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U.S. Attorney General Eric Holder (left) talks with Assistant Attorney General for Civil Rights Tom Perez during the Dr. Martin Luther King Jr. Commemorative Program at the Department of Justice on Jan. 11. The department is putting a focus on civil rights, including developing special units.
U.S. Attorney General Eric Holder (left) talks with Assistant Attorney General for Civil Rights Tom Perez during the Dr. Martin Luther King Jr. Commemorative Program at the Department of Justice on Jan. 11. The department is putting a focus on civil rights, including developing special units. Chip Somodevilla/Getty Images
The Obama Justice Department wants to make protecting civil rights one of its legacies. So several U.S. attorneys across the country have started special units to devote more attention to building those cases.
For the announcement of one such effort, Justice Department leaders traveled to Pittsburgh late last year. At the August Wilson Center for African American Culture, named after the prominent black playwright, civil rights division chief Tom Perez told a crowd filled with dozens of activists for racial and gender equality that they'd soon have another place to turn with their concerns.
"There are roughly a dozen U.S. attorneys offices now that have established … dedicated civil rights units and we're working to raise that number substantially because this is about sustainability," Perez said.
The Obama civil rights division prosecuted 237 criminal cases over the last two years — what officials call a record. But numbers aren't the only measure that prosecutors are using for success.
'We Are Open For Business'
Steve Dettelbach, the U.S. attorney in Cleveland, is leading a special group of prosecutors around the country who want to modernize civil rights enforcement.
"In the civil rights area, one of the things that you have to make sure is that the people in some of these affected communities who don't always trust law enforcement know that we are open for business," Dettelbach said in an interview.
U.S. attorneys are telling people about a law signed by President Obama in 2009 that expands the definition of hate crimes. The law now covers assaults motivated by a victim's gender or sexual orientation.
The U.S. attorneys aren't getting any extra money because of the tight federal budget, so they are balancing civil rights as a priority with other demands.
One of the busiest areas over the last two years is Arizona. There, U.S. attorney Dennis Burke sued a school system and is seeking documents from a controversial sheriff accused of discriminating against Latinos.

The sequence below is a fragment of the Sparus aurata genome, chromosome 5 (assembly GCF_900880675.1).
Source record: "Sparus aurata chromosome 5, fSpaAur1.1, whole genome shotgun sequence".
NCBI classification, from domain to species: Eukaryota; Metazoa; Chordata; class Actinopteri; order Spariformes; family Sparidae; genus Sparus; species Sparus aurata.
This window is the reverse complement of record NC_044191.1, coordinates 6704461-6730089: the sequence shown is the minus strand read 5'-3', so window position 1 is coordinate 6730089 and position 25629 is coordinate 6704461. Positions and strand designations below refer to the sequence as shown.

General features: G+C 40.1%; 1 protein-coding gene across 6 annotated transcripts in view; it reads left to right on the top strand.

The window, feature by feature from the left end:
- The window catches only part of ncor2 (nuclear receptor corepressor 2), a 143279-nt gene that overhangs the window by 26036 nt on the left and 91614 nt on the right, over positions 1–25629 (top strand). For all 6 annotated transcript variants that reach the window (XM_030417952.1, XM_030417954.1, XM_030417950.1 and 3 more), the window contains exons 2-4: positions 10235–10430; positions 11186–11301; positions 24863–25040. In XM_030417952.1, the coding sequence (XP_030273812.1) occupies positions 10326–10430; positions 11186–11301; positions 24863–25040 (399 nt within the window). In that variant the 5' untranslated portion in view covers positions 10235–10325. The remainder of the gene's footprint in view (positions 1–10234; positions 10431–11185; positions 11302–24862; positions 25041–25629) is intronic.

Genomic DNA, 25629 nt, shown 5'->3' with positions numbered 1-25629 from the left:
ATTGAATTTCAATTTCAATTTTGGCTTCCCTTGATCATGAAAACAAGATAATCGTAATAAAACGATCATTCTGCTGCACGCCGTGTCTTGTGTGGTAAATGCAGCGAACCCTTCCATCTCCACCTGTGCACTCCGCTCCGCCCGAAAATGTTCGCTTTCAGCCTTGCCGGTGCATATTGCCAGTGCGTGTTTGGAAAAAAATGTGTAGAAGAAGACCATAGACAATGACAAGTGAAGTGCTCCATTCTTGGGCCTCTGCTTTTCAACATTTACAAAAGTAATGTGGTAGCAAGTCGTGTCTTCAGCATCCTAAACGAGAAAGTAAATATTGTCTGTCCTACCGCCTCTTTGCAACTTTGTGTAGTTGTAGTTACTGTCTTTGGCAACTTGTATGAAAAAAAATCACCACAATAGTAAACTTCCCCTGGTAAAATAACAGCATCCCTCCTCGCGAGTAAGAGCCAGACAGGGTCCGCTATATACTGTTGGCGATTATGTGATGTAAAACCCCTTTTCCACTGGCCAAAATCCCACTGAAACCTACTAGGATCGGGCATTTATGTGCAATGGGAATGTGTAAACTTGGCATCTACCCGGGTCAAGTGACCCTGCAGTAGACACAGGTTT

Burke is paying a lot of attention to making sure that police follow the law.
"We are training federal, state and local law enforcement and talking to them about federal civil rights, their responsibilities, what they can and should be doing, and ensuring that when they are out there they're cognizant of the rights of individuals they're interacting with, potentially arresting, potentially interviewing," Burke said.
'You Can Only Hide For So Long'
Denise Coley has lived that lesson. Her son, Carlton Benton, died in the Lucas County, Ohio, jail six years ago after a sergeant beat him and left him in a cell.
At first, officers said Benton, 25, died from natural causes. His mother never believed that.
She says she's grateful to the FBI and the prosecutors who moved ahead with the case.
"I feel like they did a wonderful job as far as presenting my case, my son's case," Coley said. "I knew that the truth would come out eventually. Because, like I said, you can only hide for so long."
Last month, a judge sentenced one of the sheriff's officers to three years in prison for violating Benton's civil rights and writing false reports to cover up the beating.
Does Justice Practice What It Preaches?
But some groups, particularly activists for the Muslim-American community, doubt that the Justice Department is always practicing what it preaches.
One group called Muslim Advocates sued the FBI and the attorney general over surveillance practices that investigators use in places like churches and mosques.
Muslim Advocates worries that the surveillance is itself a civil rights problem. And that it's leaving the wrong impression about Islam.
Nura Maznavi, a lawyer with the group, describes the concern this way: "When you have that blanket of suspicion that's cast over an entire community, it essentially fosters this sort of paranoia and fear against the Muslim community."
The Justice Department says those FBI surveillance practices don't discriminate against Muslims.
Civil rights prosecutors at the department, meanwhile, have opened several investigations of violence against mosques and Muslims.
Attorney General Eric Holder wanted to clear the air, so he went to speak to the Muslim Advocates group late last year.
People who attended said he got a polite, if not warm, reception.